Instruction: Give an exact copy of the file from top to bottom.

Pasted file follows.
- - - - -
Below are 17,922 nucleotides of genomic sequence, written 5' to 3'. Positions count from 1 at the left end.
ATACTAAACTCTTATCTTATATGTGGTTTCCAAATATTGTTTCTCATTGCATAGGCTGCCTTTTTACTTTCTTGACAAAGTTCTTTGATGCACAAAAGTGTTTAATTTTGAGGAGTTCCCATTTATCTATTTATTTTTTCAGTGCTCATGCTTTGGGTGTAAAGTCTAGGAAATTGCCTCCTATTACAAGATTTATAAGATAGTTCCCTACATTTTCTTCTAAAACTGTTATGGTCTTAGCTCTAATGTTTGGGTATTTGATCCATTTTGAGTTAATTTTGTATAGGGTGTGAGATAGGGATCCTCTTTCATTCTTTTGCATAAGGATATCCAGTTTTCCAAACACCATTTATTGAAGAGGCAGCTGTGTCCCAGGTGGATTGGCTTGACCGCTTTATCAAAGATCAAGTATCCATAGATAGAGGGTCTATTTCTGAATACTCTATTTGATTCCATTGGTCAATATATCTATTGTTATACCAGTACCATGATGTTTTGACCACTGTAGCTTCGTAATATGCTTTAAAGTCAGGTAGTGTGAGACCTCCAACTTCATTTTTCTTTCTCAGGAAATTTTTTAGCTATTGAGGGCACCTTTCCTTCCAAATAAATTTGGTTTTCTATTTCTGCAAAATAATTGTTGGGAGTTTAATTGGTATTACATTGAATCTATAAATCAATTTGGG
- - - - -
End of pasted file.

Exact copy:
Below are 17,922 nucleotides of genomic sequence, written 5' to 3'. Positions count from 1 at the left end.
ATACTAAACTCTTATCTTATATGTGGTTTCCAAATATTGTTTCTCATTGCATAGGCTGCCTTTTTACTTTCTTGACAAAGTTCTTTGATGCACAAAAGTGTTTAATTTTGAGGAGTTCCCATTTATCTATTTATTTTTTCAGTGCTCATGCTTTGGGTGTAAAGTCTAGGAAATTGCCTCCTATTACAAGATTTATAAGATAGTTCCCTACATTTTCTTCTAAAACTGTTATGGTCTTAGCTCTAATGTTTGGGTATTTGATCCATTTTGAGTTAATTTTGTATAGGGTGTGAGATAGGGATCCTCTTTCATTCTTTTGCATAAGGATATCCAGTTTTCCAAACACCATTTATTGAAGAGGCAGCTGTGTCCCAGGTGGATTGGCTTGACCGCTTTATCAAAGATCAAGTATCCATAGATAGAGGGTCTATTTCTGAATACTCTATTTGATTCCATTGGTCAATATATCTATTGTTATACCAGTACCATGATGTTTTGACCACTGTAGCTTCGTAATATGCTTTAAAGTCAGGTAGTGTGAGACCTCCAACTTCATTTTTCTTTCTCAGGAAATTTTTTAGCTATTGAGGGCACCTTTCCTTCCAAATAAATTTGGTTTTCTATTTCTGCAAAATAATTGTTGGGAGTTTAATTGGTATTACATTGAATCTATAAATCAATTTGGG